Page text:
The guy from DIRECTV said that since we hadn't called DIRECTV to cancel our service in May, we would be billed for it through today.  I pointed out that Verizon had initially signed me up with DIRECTV, so I thought they would also UN-sign me up, and in any case I couldn't possibly be watching DIRECTV since I had no set-top box.  So I said I wouldn't pay that part of the bill; they could charge it to Verizon.  The guy from Verizon cut in to say that they have no way to refund us that money because it's a DIRECTV charge, not a Verizon charge.  The guy from DIRECTV asked why I was discontinuing service, and tried to persuade me to continue it: "we can get you a $20/month discount."
"How about you discount me $20 for the month just past, when I didn't have any service?"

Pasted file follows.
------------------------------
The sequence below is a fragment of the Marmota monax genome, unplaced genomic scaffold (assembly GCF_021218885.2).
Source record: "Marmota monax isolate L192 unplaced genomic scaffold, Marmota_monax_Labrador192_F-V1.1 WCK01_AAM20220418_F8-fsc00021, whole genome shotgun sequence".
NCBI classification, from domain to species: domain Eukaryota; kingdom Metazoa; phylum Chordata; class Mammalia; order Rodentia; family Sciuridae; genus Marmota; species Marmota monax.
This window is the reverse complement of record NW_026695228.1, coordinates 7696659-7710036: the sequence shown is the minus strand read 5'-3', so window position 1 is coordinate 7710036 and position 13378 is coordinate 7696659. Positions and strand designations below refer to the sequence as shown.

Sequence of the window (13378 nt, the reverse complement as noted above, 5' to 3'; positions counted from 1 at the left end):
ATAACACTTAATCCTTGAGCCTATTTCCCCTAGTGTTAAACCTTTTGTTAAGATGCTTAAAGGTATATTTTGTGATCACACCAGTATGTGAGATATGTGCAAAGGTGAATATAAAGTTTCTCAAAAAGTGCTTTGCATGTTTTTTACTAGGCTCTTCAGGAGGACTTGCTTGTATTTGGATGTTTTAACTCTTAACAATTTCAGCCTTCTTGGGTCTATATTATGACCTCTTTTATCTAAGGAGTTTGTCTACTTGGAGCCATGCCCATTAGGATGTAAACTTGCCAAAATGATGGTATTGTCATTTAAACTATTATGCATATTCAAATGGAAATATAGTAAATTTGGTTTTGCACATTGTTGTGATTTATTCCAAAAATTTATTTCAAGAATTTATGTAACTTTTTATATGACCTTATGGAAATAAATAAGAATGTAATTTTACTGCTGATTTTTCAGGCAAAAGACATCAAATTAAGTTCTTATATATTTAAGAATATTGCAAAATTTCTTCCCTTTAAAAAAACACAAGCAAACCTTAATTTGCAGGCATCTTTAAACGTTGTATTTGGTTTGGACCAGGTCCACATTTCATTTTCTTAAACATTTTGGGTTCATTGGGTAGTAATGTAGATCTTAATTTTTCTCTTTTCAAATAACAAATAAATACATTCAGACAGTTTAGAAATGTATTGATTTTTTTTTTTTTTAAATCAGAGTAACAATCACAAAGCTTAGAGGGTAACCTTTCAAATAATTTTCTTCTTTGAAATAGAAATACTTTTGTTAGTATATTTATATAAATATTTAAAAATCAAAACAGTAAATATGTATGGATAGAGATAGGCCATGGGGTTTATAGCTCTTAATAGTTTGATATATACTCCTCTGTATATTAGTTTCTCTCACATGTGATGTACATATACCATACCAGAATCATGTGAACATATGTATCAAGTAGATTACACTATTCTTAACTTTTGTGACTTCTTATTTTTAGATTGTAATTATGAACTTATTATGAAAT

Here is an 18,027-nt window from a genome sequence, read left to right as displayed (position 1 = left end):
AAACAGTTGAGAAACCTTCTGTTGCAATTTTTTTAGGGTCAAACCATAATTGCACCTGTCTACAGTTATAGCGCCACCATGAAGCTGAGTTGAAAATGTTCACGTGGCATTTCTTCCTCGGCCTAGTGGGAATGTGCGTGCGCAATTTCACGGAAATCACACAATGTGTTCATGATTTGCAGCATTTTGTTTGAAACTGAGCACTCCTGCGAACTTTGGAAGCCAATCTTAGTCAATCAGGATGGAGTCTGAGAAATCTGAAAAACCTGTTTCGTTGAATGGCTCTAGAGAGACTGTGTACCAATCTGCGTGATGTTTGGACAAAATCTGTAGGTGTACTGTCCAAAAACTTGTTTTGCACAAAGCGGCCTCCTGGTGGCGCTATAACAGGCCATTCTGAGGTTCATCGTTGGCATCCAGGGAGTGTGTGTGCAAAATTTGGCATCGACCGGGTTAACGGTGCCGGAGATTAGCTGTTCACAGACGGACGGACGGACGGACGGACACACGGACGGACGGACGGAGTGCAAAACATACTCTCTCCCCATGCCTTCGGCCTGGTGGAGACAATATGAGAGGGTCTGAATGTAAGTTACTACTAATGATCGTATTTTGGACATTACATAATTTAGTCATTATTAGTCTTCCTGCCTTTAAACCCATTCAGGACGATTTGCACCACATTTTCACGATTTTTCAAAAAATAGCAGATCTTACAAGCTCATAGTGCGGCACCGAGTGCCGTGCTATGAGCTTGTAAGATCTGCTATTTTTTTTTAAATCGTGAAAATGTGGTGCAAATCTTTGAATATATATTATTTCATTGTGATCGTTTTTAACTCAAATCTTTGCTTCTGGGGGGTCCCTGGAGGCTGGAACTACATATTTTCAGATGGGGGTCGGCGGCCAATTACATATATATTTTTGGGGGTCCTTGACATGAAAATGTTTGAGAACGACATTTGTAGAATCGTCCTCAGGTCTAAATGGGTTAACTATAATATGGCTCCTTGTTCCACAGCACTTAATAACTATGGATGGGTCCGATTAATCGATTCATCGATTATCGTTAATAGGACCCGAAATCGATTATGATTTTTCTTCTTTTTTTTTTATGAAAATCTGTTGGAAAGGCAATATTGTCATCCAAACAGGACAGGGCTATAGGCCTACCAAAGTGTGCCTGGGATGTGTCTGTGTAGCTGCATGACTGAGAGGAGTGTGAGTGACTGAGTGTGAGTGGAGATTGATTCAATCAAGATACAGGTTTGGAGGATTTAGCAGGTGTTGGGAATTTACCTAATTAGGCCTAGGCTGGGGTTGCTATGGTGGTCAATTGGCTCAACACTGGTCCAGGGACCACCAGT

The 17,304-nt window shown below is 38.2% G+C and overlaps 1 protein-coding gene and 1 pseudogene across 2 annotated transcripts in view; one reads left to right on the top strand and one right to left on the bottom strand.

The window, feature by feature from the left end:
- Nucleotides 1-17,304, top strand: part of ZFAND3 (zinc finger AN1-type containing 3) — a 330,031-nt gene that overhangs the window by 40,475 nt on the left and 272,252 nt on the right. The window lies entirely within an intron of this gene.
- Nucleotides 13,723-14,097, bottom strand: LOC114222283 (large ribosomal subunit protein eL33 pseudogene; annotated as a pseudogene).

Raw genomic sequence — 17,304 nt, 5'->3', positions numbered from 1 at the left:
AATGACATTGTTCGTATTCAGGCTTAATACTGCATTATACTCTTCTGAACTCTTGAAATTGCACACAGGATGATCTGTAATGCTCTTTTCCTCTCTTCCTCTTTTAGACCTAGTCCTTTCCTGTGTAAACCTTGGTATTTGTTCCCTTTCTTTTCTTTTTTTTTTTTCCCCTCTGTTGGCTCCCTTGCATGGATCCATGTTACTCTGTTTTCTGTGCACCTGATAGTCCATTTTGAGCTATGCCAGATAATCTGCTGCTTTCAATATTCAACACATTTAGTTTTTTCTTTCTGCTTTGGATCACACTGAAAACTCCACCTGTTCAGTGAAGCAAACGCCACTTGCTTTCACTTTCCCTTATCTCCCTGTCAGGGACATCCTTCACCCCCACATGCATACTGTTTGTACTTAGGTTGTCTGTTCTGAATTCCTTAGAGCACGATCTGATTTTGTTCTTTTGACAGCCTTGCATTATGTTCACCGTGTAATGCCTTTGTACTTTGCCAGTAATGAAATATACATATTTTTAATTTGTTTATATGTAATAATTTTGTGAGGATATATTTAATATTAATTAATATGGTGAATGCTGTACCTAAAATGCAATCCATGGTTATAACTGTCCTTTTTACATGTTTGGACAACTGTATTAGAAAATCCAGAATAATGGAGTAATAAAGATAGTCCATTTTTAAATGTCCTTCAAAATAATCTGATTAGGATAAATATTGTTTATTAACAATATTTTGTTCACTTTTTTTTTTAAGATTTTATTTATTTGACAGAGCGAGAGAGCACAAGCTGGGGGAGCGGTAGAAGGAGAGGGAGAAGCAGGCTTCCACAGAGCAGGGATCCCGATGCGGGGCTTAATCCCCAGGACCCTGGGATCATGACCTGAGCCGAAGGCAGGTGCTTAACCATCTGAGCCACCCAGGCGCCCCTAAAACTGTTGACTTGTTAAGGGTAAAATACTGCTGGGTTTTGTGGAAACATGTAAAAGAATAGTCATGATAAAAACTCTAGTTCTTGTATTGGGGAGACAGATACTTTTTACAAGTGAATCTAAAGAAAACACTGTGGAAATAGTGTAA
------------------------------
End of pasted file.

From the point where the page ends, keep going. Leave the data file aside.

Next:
"No, we can't do that; we can only give you a discount on future service, if you decide not to switch services."
"Too late: I switched services three weeks ago."
Then he explained that DIRECTV would automatically send out a shipping container in which I could return the set-top box.
"What set-top box?  The guy from Verizon took it away when he installed the FiOS box."
"If you don't have the set-top box, you'll be charged $45 for not returning it."
"No, I won't; you can charge that to Verizon, since they have the box."
"Sir, the bill will be charged to your account.  If you didn't want to pay it, you shouldn't have let the Verizon repairman take away your DIRECTV box."

It's late.  I'll try dealing with this closer to business hours tomorrow.